MARYLAND (CBSDC) — It’s a job with a name that will change lives.
That’s the message Mary Jane Stahl has for her daughter, who is making the transition from a full time daycare worker to a full daycare teacher.
The family’s story begins nearly 30 years ago.
The Stahl family, a couple who worked full time in a grocery store in suburban Maryland, was struggling to make ends meet.
The job wasn’t paying enough.
The store didn’t have enough hours to offer full-daycare programs.
Mary Jane’s mother worked nights and weekends.
It wasn’t a great situation, but it was a job, and a good one, for Mary Jane.
She got a job as a receptionist, then worked nights to keep her parents going.
It was a good job, but the job was no longer a fulltime job.
“We had been through the Great Recession and I had no savings, so we decided to sell the house we owned to pay the bills and go on a cruise,” Mary Jane recalls.
“I decided I wanted to teach preschool and I wanted a full‑time job.”
In 1996, the Stahls bought a three-bedroom home in Prince George’s County, Maryland.
They knew the area was full of families who needed a place to live.
They decided to open a daycare center in the small town of Woodlawn in Anne Arundel County, a little over an hour away from Baltimore.
They wanted to provide a full service, providing quality preschool for all the kids, while also giving parents the opportunity to help their kids learn.
“When we bought the house, we just wanted to be able to have our own little piece of land and it just seemed to fit into that plan,” says Mary Jane, who now lives in Annapolis, Maryland, with her husband and their daughter.
Mary and her husband both attended college in college in Maryland.
The couple had no money to save and were broke.
But they were determined to take care of their daughter and their family.
They built a small home for their daughter’s preschool and decided to call it Mary Jane’s Daycare.
MaryJane, who has since turned 65, worked at the daycare for seven years, and eventually moved to her current job.
The new job was much different than the one she had before.
“At the beginning of the year, the school year, we were still in daycare and all of a sudden the day care had a fulltime teacher and we were able to keep our kids in the program,” MaryJane says.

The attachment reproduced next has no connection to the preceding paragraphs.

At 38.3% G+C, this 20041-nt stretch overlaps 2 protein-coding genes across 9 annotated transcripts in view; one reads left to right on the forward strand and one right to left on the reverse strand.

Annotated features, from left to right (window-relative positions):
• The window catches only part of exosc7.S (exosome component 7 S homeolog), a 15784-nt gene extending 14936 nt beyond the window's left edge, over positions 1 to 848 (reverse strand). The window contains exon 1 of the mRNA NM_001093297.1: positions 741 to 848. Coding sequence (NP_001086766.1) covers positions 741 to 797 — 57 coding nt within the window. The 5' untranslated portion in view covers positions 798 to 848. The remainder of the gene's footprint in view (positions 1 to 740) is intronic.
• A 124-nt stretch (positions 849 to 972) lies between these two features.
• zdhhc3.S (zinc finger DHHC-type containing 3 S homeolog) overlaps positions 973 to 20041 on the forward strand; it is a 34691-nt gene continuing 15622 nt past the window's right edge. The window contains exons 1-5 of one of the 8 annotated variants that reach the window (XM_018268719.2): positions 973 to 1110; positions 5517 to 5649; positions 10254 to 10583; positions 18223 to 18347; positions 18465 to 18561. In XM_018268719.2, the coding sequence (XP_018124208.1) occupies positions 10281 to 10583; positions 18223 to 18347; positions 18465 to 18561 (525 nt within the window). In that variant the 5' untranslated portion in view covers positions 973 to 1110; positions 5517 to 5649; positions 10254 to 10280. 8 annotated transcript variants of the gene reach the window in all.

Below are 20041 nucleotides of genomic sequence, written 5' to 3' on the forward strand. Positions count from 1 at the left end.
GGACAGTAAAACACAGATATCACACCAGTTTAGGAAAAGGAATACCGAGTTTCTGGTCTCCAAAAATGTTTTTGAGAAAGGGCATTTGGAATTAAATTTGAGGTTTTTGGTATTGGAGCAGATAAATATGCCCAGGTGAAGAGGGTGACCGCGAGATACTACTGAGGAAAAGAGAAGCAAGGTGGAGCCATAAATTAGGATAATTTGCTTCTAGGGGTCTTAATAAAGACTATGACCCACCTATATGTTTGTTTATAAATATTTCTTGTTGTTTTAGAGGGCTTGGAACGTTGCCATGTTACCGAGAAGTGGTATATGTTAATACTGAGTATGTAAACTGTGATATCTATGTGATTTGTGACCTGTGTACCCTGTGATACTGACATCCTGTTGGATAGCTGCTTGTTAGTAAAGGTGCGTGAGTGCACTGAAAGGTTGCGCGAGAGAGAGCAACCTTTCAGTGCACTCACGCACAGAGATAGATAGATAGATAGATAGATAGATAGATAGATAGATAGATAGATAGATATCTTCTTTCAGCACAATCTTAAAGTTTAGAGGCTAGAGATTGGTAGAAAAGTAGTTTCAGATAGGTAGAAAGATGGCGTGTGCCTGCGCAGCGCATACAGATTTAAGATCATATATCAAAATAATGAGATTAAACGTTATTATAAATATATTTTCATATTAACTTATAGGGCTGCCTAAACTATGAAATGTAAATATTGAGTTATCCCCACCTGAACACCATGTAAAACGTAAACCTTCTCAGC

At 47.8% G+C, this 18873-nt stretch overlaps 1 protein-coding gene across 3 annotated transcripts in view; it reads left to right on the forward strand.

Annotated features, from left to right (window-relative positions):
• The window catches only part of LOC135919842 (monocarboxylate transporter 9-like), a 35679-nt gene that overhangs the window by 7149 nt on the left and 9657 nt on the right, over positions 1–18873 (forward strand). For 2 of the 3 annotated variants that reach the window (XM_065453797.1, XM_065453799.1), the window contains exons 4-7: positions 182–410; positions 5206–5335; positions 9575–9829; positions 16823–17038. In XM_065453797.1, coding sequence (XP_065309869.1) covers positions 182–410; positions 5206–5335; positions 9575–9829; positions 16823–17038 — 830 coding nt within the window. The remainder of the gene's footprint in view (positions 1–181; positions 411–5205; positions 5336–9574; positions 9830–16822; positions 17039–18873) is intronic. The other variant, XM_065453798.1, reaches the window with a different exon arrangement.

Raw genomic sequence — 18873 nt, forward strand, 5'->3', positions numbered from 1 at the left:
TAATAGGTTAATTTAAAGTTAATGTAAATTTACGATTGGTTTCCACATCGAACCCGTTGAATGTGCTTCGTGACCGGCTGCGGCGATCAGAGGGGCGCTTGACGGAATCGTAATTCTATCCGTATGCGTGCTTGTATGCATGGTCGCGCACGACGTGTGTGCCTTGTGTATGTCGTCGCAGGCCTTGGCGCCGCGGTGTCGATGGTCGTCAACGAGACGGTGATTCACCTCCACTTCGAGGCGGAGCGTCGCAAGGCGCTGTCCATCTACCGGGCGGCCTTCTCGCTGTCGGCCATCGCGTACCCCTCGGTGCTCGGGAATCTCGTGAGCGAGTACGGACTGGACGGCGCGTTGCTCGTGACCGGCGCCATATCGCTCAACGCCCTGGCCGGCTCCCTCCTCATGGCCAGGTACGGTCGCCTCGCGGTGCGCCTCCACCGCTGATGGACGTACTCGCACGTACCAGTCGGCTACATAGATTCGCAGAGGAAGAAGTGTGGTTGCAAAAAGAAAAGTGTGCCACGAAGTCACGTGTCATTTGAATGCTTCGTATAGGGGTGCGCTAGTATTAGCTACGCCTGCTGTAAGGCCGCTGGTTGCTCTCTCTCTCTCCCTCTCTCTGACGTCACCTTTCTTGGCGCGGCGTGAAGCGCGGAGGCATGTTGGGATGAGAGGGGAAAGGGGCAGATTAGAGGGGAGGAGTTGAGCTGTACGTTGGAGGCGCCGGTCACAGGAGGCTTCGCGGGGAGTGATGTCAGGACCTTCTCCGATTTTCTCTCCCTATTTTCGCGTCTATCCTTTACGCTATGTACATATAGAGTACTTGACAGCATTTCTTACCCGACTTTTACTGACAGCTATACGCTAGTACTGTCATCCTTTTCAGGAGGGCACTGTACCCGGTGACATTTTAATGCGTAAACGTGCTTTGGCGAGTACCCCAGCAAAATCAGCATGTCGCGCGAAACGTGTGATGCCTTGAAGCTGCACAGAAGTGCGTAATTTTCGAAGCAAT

“It just felt like a different world to me,” she says.
“I felt like I was working in a different time.
It’s not a daycare that’s just there for parents, it’s a day care that is there for the whole family.”
Mary Jane now teaches preschool and kindergarten at the Stalchuck Elementary School.
Her daughter, Maddy, now attends the same school.
She says she has seen a lot of positive changes in her daughter’s life as she has become a teacher.
“She’s been able to go from a little kid to an adult, a mother to a wife and now to a teacher,” Maddy says.
MaryAnne says her daughter is now in the fifth grade.
Maddy and Maddy’s husband have a new job, a teaching position, and Maddie has her own preschool.
It makes for a busy day.
But, she says, they are very happy.
“You know how it feels to have all these kids,” Maddies mother says.
It’s been a great job for Maddy.
Her preschool teacher, Mary Anne, has been very supportive of her, and they have seen a change in the way their daughter behaves.
“She is very outgoing and she has been able with this job to get her grades up,” MADDIE says.
For Maddy Stahl, it was all about the money.
“It was like I’m going from daycare to daycare,” she explains.
But it wasn’t always easy.
Mary Anne says she didn’t think she was ready for the change.
“When we started doing this job, I just didn’t know how to be comfortable with it,” she recalls.
“And when I started to go back to school, I couldn’t afford to stay.”
Mary Anne’s husband and daughter moved back in with the Stals, and she found herself in the same position.
“That was a challenge for me,” Mary Anne says.
Maddy’s mother had just turned 50 and was trying to find a way to pay for the day care.
MADDIES mother tried to take her daughter to the hospital, but they couldn’t get her to the ER.
“They couldn’t take her to a doctor for a diagnosis, they couldn´t take her out of the hospital for a diagnostic,” MADIE says,